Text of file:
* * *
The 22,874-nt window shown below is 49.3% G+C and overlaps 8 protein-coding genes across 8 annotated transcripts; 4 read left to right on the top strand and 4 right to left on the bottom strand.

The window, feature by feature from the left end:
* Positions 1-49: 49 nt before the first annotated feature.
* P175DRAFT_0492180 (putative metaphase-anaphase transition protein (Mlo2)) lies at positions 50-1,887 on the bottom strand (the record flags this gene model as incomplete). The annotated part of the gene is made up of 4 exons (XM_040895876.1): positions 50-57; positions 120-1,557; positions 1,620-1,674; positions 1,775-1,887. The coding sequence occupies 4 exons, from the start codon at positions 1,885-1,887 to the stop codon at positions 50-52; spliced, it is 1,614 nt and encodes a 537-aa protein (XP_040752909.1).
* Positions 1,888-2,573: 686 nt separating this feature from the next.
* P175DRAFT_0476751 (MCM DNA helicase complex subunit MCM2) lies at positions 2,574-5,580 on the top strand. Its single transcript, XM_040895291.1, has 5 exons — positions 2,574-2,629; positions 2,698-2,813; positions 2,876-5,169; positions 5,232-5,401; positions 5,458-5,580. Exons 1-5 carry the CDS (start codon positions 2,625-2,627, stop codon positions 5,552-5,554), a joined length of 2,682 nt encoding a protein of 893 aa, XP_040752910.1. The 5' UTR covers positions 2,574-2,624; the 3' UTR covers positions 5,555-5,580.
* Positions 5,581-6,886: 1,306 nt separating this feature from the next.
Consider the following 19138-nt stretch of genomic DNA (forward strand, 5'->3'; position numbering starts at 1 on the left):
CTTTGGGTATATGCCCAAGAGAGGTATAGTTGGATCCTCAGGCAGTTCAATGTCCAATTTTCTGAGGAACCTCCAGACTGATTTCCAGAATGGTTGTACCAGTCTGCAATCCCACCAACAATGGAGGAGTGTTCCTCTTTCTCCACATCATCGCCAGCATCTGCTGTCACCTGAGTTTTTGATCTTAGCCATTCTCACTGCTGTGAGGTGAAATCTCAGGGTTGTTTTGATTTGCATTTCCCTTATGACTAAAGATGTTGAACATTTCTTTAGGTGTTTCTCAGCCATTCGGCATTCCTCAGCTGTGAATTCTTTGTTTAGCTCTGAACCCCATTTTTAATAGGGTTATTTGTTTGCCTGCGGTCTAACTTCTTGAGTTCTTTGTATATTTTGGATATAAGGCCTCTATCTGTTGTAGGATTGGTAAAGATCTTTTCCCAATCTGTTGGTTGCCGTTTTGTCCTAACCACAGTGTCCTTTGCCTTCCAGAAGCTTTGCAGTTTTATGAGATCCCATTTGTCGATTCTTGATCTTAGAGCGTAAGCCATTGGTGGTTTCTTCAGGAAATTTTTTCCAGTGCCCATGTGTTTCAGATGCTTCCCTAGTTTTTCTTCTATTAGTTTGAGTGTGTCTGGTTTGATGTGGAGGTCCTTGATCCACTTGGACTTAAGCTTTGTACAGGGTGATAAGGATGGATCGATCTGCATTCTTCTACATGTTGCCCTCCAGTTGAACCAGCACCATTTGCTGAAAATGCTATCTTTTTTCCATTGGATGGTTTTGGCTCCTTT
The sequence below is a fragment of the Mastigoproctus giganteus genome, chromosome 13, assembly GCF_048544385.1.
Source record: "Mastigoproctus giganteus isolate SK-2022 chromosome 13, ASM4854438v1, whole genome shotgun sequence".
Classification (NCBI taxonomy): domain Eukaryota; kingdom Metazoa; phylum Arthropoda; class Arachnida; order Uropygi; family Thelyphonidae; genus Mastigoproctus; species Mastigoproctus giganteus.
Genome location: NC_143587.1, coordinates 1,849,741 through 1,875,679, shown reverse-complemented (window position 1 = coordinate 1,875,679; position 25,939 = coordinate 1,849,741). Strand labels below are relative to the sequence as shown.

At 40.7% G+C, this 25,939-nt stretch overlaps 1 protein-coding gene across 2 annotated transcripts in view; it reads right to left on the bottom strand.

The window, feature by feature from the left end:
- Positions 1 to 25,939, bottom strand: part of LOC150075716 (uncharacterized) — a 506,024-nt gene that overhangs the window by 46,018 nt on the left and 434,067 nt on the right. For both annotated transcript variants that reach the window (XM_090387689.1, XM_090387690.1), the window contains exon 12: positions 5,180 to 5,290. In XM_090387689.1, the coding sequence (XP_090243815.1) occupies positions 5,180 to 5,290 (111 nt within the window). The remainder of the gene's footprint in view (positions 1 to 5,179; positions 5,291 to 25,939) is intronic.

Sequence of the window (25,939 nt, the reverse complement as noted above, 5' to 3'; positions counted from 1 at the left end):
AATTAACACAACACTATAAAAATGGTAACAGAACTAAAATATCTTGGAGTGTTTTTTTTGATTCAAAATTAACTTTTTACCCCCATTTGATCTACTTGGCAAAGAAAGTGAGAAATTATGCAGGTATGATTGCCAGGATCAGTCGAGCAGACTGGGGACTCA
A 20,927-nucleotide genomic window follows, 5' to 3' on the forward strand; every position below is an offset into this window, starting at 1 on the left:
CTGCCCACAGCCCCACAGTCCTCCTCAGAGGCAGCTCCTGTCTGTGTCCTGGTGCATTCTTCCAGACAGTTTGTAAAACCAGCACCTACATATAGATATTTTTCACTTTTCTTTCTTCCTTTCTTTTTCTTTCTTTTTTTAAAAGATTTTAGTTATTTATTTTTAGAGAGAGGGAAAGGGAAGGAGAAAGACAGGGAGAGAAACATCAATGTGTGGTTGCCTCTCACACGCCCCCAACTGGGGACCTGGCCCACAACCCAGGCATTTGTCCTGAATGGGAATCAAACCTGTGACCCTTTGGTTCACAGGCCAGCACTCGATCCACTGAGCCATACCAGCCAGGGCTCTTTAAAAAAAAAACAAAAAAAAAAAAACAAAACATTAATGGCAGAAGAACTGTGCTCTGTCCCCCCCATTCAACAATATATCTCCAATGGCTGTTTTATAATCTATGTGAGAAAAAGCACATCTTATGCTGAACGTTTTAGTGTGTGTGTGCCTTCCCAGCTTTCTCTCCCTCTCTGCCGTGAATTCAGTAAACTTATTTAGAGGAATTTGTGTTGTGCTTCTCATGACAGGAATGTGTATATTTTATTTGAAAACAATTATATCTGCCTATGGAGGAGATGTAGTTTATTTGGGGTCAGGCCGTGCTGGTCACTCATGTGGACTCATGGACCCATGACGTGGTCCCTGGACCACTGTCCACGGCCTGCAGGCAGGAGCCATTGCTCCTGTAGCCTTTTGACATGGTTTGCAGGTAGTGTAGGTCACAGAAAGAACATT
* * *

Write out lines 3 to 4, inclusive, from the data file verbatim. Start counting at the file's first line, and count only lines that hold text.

* Positions 1-49: 49 nt before the first annotated feature.
* P175DRAFT_0492180 (putative metaphase-anaphase transition protein (Mlo2)) lies at positions 50-1,887 on the bottom strand (the record flags this gene model as incomplete). The annotated part of the gene is made up of 4 exons (XM_040895876.1): positions 50-57; positions 120-1,557; positions 1,620-1,674; positions 1,775-1,887. The coding sequence occupies 4 exons, from the start codon at positions 1,885-1,887 to the stop codon at positions 50-52; spliced, it is 1,614 nt and encodes a 537-aa protein (XP_040752909.1).